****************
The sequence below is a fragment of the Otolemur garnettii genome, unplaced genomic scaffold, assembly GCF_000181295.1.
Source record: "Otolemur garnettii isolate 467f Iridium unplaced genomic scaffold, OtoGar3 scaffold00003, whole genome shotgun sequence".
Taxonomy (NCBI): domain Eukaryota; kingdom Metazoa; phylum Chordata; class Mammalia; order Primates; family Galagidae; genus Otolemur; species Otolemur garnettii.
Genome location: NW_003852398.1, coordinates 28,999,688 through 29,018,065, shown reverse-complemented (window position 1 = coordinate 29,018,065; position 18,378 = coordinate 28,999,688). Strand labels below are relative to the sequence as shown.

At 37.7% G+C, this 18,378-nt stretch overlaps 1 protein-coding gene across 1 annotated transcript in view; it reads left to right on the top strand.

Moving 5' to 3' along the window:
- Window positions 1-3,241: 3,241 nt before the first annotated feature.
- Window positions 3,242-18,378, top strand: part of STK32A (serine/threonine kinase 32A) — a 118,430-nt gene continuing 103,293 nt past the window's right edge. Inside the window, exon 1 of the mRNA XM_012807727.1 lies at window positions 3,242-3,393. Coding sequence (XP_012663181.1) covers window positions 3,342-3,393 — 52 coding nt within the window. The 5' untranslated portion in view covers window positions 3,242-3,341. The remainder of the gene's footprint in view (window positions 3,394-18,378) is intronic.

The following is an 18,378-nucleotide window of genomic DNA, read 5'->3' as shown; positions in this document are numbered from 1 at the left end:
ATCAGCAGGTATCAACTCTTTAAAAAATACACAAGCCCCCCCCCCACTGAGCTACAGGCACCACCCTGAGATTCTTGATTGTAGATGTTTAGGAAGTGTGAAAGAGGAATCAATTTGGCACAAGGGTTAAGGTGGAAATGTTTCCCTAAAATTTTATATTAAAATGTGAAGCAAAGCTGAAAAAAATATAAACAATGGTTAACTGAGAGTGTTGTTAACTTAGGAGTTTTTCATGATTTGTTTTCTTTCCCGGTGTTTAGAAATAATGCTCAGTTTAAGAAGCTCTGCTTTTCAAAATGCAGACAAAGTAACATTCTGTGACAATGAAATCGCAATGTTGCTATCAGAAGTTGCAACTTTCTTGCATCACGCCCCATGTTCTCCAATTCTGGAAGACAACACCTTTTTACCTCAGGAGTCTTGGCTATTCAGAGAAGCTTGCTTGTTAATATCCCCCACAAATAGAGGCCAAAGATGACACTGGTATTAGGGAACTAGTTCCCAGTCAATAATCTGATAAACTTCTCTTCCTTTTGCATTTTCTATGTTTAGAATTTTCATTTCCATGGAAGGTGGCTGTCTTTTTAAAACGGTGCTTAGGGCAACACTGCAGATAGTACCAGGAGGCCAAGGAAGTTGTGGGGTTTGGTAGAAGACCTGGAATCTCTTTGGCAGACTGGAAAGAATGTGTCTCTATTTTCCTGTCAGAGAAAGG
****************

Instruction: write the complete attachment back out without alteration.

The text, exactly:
The sequence below is a fragment of the Otolemur garnettii genome, unplaced genomic scaffold, assembly GCF_000181295.1.
Source record: "Otolemur garnettii isolate 467f Iridium unplaced genomic scaffold, OtoGar3 scaffold00003, whole genome shotgun sequence".
Taxonomy (NCBI): domain Eukaryota; kingdom Metazoa; phylum Chordata; class Mammalia; order Primates; family Galagidae; genus Otolemur; species Otolemur garnettii.
Genome location: NW_003852398.1, coordinates 28,999,688 through 29,018,065, shown reverse-complemented (window position 1 = coordinate 29,018,065; position 18,378 = coordinate 28,999,688). Strand labels below are relative to the sequence as shown.

At 37.7% G+C, this 18,378-nt stretch overlaps 1 protein-coding gene across 1 annotated transcript in view; it reads left to right on the top strand.

Moving 5' to 3' along the window:
- Window positions 1-3,241: 3,241 nt before the first annotated feature.
- Window positions 3,242-18,378, top strand: part of STK32A (serine/threonine kinase 32A) — a 118,430-nt gene continuing 103,293 nt past the window's right edge. Inside the window, exon 1 of the mRNA XM_012807727.1 lies at window positions 3,242-3,393. Coding sequence (XP_012663181.1) covers window positions 3,342-3,393 — 52 coding nt within the window. The 5' untranslated portion in view covers window positions 3,242-3,341. The remainder of the gene's footprint in view (window positions 3,394-18,378) is intronic.

The following is an 18,378-nucleotide window of genomic DNA, read 5'->3' as shown; positions in this document are numbered from 1 at the left end:
ATCAGCAGGTATCAACTCTTTAAAAAATACACAAGCCCCCCCCCCACTGAGCTACAGGCACCACCCTGAGATTCTTGATTGTAGATGTTTAGGAAGTGTGAAAGAGGAATCAATTTGGCACAAGGGTTAAGGTGGAAATGTTTCCCTAAAATTTTATATTAAAATGTGAAGCAAAGCTGAAAAAAATATAAACAATGGTTAACTGAGAGTGTTGTTAACTTAGGAGTTTTTCATGATTTGTTTTCTTTCCCGGTGTTTAGAAATAATGCTCAGTTTAAGAAGCTCTGCTTTTCAAAATGCAGACAAAGTAACATTCTGTGACAATGAAATCGCAATGTTGCTATCAGAAGTTGCAACTTTCTTGCATCACGCCCCATGTTCTCCAATTCTGGAAGACAACACCTTTTTACCTCAGGAGTCTTGGCTATTCAGAGAAGCTTGCTTGTTAATATCCCCCACAAATAGAGGCCAAAGATGACACTGGTATTAGGGAACTAGTTCCCAGTCAATAATCTGATAAACTTCTCTTCCTTTTGCATTTTCTATGTTTAGAATTTTCATTTCCATGGAAGGTGGCTGTCTTTTTAAAACGGTGCTTAGGGCAACACTGCAGATAGTACCAGGAGGCCAAGGAAGTTGTGGGGTTTGGTAGAAGACCTGGAATCTCTTTGGCAGACTGGAAAGAATGTGTCTCTATTTTCCTGTCAGAGAAAGG